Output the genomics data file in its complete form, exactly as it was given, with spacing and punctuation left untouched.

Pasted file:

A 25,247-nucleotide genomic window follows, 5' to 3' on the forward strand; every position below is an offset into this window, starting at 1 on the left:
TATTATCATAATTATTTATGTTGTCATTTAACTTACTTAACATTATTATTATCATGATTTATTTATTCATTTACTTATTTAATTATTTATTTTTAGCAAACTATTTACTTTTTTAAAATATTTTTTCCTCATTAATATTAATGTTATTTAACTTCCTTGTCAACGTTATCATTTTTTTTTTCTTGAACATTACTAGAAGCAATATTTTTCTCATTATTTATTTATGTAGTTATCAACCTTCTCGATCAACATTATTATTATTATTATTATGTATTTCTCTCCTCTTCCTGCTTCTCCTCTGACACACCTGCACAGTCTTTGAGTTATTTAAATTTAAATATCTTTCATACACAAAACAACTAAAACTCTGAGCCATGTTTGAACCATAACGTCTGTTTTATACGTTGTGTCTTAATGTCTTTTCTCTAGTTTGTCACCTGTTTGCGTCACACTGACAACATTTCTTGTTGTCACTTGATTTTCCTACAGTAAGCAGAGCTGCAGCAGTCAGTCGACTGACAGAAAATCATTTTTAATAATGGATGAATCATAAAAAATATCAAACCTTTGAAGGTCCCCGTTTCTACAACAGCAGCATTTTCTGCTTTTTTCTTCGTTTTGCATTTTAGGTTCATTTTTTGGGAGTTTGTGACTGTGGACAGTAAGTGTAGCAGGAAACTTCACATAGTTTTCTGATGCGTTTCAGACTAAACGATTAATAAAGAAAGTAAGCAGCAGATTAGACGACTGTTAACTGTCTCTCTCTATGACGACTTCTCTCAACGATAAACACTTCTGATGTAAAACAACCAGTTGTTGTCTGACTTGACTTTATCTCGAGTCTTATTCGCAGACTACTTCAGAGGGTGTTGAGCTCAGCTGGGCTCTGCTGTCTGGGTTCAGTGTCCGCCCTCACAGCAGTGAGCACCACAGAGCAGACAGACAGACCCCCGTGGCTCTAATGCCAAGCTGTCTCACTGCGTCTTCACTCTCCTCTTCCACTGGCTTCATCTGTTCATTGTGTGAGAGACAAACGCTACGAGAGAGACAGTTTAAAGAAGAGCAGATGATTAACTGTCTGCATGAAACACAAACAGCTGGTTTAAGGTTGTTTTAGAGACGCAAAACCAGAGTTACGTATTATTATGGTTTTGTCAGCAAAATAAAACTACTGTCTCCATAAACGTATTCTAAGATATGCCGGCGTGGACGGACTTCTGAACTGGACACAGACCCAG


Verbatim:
A 25,247-nucleotide genomic window follows, 5' to 3' on the forward strand; every position below is an offset into this window, starting at 1 on the left:
TATTATCATAATTATTTATGTTGTCATTTAACTTACTTAACATTATTATTATCATGATTTATTTATTCATTTACTTATTTAATTATTTATTTTTAGCAAACTATTTACTTTTTTAAAATATTTTTTCCTCATTAATATTAATGTTATTTAACTTCCTTGTCAACGTTATCATTTTTTTTTTCTTGAACATTACTAGAAGCAATATTTTTCTCATTATTTATTTATGTAGTTATCAACCTTCTCGATCAACATTATTATTATTATTATTATGTATTTCTCTCCTCTTCCTGCTTCTCCTCTGACACACCTGCACAGTCTTTGAGTTATTTAAATTTAAATATCTTTCATACACAAAACAACTAAAACTCTGAGCCATGTTTGAACCATAACGTCTGTTTTATACGTTGTGTCTTAATGTCTTTTCTCTAGTTTGTCACCTGTTTGCGTCACACTGACAACATTTCTTGTTGTCACTTGATTTTCCTACAGTAAGCAGAGCTGCAGCAGTCAGTCGACTGACAGAAAATCATTTTTAATAATGGATGAATCATAAAAAATATCAAACCTTTGAAGGTCCCCGTTTCTACAACAGCAGCATTTTCTGCTTTTTTCTTCGTTTTGCATTTTAGGTTCATTTTTTGGGAGTTTGTGACTGTGGACAGTAAGTGTAGCAGGAAACTTCACATAGTTTTCTGATGCGTTTCAGACTAAACGATTAATAAAGAAAGTAAGCAGCAGATTAGACGACTGTTAACTGTCTCTCTCTATGACGACTTCTCTCAACGATAAACACTTCTGATGTAAAACAACCAGTTGTTGTCTGACTTGACTTTATCTCGAGTCTTATTCGCAGACTACTTCAGAGGGTGTTGAGCTCAGCTGGGCTCTGCTGTCTGGGTTCAGTGTCCGCCCTCACAGCAGTGAGCACCACAGAGCAGACAGACAGACCCCCGTGGCTCTAATGCCAAGCTGTCTCACTGCGTCTTCACTCTCCTCTTCCACTGGCTTCATCTGTTCATTGTGTGAGAGACAAACGCTACGAGAGAGACAGTTTAAAGAAGAGCAGATGATTAACTGTCTGCATGAAACACAAACAGCTGGTTTAAGGTTGTTTTAGAGACGCAAAACCAGAGTTACGTATTATTATGGTTTTGTCAGCAAAATAAAACTACTGTCTCCATAAACGTATTCTAAGATATGCCGGCGTGGACGGACTTCTGAACTGGACACAGACCCAG